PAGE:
Tech is rising and America's middle class is vanishing. Here's what to do.
- The rise of new technologies is making the United States more economically unequal, says Professor Ramesh Srinivasan. Americans should be pushing the current presidential candidates hard for answers on how they will bring economic security and how they will ensure that technological transitions benefit all of us.
- "We are at an inflection point when it comes to top-down control over very many different aspects of our lives through privatized corporate power over technology," says Srinivasan. Now is the time to debate solutions like basic income and worker-owned cooperatives.
- Concurrently, individuals should develop digital literacy and get educated on the potential solutions. Srinivasan recommends taking free online and open courses from universities like Stanford and MIT, and reading books and quality journalism on these issues.
Amid the panic of the COVID-19 pandemic, are we building the surveillance states of tomorrow?
- Edward Snowden is a former CIA contractor who exposed NSA mass surveillance programs.
- In a recent interview, Snowden expressed concern over the ways in which governments are using technology to track the spread of the virus.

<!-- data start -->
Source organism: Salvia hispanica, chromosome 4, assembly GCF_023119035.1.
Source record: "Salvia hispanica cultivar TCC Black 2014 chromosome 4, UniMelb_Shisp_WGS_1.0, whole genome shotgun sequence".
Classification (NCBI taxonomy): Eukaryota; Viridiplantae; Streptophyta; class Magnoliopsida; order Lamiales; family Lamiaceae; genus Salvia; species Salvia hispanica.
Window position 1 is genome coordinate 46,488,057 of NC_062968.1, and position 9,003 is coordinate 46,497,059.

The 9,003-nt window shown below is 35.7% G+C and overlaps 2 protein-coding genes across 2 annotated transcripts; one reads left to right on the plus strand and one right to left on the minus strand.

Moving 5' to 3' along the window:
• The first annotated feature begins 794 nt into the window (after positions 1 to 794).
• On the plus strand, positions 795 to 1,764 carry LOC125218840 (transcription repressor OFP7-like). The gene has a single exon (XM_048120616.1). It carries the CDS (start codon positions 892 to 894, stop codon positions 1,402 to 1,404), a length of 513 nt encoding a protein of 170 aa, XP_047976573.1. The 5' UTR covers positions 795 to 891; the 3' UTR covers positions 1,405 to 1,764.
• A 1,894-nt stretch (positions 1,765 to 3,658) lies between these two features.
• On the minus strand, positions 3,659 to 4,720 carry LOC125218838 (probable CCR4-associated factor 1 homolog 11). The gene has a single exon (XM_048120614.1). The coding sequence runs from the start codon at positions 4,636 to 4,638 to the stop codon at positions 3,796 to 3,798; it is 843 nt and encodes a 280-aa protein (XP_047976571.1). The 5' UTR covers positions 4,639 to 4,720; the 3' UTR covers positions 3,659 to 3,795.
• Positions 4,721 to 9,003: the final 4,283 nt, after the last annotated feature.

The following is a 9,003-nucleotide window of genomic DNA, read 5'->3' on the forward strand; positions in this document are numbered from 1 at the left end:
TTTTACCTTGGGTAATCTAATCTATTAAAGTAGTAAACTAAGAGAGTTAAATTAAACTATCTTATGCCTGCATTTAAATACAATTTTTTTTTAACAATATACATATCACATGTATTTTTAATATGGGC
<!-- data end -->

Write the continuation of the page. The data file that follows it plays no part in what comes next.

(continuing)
- These new tracking measures may someday be repurposed to advance governments' mass surveillance programs, Snowden warned.
The pandemic is exposing long-fractured aspects of our society.
- The current pandemic is exposing deep-seated flaws in our health care and economic systems.
- Reinhold Niebuhr's 1952 book, The Irony of American History, claims our cultural arrogance works against us.
- Morris Berman's 2000 book, The Twilight of American Culture, focuses on America's social and economic collapse.
Flattening the curve on panic and disinformation.
- With mixed messages coming from our leaders, Americans have turned to the internet to answer their COVID-19 questions.
- We explore the top 12 coronavirus questions, according to Google Trends.
- When seeking answers, it is important to prioritize evidence-based information from credible sources.
The costs of prohibition are great, but can people be trusted to make the best decisions for themselves?
- Classical liberals favor democracy because it operates as a ruling of the people by the people, rather than rule by someone else.
- This lends itself to the concept of negative freedom, or freedom from being compelled by the state or other authority to do something. So Daniel Jacobson, professor of philosophy at University of Michigan, raises the question: Do we have absolute sovereignty over our bodies?
- The crucial point for liberalism is that liberty ought to be the default. It shouldn't be easy to justify compulsion.